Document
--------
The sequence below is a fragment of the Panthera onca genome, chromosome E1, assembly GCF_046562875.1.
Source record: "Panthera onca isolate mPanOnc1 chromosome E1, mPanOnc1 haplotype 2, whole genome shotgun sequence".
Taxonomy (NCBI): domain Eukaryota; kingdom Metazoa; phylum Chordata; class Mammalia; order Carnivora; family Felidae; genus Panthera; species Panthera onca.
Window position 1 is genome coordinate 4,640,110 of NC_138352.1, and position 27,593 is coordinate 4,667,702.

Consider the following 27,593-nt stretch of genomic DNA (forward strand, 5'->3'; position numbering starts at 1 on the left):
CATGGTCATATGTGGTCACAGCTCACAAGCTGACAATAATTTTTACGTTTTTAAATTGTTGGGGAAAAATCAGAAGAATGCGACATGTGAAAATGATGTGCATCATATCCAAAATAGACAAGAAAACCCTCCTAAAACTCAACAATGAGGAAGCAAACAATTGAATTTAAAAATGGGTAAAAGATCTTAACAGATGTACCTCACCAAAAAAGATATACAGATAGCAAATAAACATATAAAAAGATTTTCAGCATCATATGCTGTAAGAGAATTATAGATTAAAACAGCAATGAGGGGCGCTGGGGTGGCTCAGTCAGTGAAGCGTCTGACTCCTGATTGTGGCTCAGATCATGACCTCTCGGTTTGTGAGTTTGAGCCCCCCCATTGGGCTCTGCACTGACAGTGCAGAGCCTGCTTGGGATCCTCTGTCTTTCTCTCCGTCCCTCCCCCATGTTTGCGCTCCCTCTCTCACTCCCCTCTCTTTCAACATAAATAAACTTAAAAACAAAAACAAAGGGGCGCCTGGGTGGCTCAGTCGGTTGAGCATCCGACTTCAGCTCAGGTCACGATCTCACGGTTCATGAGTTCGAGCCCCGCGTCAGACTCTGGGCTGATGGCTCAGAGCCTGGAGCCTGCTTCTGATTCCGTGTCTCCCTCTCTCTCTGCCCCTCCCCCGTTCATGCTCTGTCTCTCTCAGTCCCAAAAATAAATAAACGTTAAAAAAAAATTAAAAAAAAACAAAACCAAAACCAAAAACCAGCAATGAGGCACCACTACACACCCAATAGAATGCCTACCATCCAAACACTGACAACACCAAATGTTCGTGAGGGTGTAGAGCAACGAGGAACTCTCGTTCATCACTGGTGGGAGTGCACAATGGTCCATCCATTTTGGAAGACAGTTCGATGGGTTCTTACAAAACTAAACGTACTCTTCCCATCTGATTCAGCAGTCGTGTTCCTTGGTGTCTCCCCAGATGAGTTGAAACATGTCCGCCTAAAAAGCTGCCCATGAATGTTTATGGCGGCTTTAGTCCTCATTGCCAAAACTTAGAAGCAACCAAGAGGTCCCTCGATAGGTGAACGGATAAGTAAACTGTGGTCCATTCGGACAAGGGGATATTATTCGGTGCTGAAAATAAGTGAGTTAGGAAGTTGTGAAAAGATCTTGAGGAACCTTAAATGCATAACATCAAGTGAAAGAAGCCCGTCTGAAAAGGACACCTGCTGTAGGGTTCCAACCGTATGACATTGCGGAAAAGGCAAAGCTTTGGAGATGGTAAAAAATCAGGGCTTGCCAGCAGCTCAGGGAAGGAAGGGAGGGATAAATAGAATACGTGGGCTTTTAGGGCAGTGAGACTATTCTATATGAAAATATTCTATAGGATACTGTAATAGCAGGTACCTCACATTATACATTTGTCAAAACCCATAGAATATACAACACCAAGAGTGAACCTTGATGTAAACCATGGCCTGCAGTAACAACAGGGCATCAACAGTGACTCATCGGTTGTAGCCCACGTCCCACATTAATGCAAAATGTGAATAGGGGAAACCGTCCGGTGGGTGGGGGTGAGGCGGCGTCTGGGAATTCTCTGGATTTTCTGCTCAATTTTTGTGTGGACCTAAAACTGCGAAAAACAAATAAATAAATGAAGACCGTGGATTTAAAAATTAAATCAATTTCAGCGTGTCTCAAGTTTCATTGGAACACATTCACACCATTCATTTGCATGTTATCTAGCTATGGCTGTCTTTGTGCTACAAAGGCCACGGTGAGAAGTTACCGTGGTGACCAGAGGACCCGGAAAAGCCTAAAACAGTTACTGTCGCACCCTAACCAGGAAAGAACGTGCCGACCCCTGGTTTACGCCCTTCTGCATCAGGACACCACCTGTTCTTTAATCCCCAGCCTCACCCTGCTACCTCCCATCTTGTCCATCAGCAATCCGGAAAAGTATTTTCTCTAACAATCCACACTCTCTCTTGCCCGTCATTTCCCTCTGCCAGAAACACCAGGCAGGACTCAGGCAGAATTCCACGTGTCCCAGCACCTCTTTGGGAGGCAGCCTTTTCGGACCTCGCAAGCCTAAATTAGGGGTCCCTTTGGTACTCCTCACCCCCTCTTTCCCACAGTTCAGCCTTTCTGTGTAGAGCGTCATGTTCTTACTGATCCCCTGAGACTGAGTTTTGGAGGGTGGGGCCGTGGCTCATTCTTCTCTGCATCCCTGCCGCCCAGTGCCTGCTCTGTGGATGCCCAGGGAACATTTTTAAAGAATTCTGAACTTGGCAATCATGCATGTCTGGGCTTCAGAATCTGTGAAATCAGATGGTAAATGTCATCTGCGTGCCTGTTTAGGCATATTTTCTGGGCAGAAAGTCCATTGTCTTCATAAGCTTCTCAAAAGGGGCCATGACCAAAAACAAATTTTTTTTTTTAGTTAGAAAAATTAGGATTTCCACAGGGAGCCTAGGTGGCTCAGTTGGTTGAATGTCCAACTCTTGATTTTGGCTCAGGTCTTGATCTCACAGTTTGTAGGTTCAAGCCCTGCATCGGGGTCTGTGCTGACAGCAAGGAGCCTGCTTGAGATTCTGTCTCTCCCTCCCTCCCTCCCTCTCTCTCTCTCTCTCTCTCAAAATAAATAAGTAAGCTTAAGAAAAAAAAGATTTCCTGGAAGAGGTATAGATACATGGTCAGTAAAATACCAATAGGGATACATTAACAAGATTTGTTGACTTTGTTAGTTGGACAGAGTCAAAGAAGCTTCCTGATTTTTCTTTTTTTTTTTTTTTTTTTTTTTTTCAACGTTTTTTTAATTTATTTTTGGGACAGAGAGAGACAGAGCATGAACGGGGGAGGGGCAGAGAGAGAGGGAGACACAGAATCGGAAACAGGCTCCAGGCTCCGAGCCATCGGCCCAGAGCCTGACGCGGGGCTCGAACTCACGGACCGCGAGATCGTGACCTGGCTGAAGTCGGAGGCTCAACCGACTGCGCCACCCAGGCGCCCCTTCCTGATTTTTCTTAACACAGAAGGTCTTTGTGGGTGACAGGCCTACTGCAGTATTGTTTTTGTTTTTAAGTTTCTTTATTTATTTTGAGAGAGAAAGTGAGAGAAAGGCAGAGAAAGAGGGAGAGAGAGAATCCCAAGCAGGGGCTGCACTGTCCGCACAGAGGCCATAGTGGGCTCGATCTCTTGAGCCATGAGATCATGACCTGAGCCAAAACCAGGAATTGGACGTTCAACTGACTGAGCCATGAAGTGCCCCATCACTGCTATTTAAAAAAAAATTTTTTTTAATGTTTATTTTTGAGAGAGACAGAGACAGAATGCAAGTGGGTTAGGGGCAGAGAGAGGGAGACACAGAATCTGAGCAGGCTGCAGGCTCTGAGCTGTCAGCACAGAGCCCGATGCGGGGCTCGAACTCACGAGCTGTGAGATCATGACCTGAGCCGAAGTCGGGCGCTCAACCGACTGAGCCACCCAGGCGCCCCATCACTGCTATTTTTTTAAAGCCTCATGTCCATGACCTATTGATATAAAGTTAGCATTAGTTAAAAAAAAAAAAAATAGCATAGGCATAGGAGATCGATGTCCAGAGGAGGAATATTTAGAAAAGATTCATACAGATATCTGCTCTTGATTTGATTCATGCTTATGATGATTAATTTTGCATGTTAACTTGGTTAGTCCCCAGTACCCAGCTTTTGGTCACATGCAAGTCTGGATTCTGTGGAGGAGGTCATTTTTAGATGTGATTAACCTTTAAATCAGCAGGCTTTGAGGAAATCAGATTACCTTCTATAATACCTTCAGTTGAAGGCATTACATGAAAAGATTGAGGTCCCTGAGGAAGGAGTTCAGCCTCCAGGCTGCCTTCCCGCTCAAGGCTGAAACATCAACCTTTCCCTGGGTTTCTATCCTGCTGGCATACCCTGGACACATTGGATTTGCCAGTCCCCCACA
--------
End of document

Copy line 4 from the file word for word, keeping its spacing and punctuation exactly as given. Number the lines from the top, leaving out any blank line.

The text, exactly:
Window position 1 is genome coordinate 4,640,110 of NC_138352.1, and position 27,593 is coordinate 4,667,702.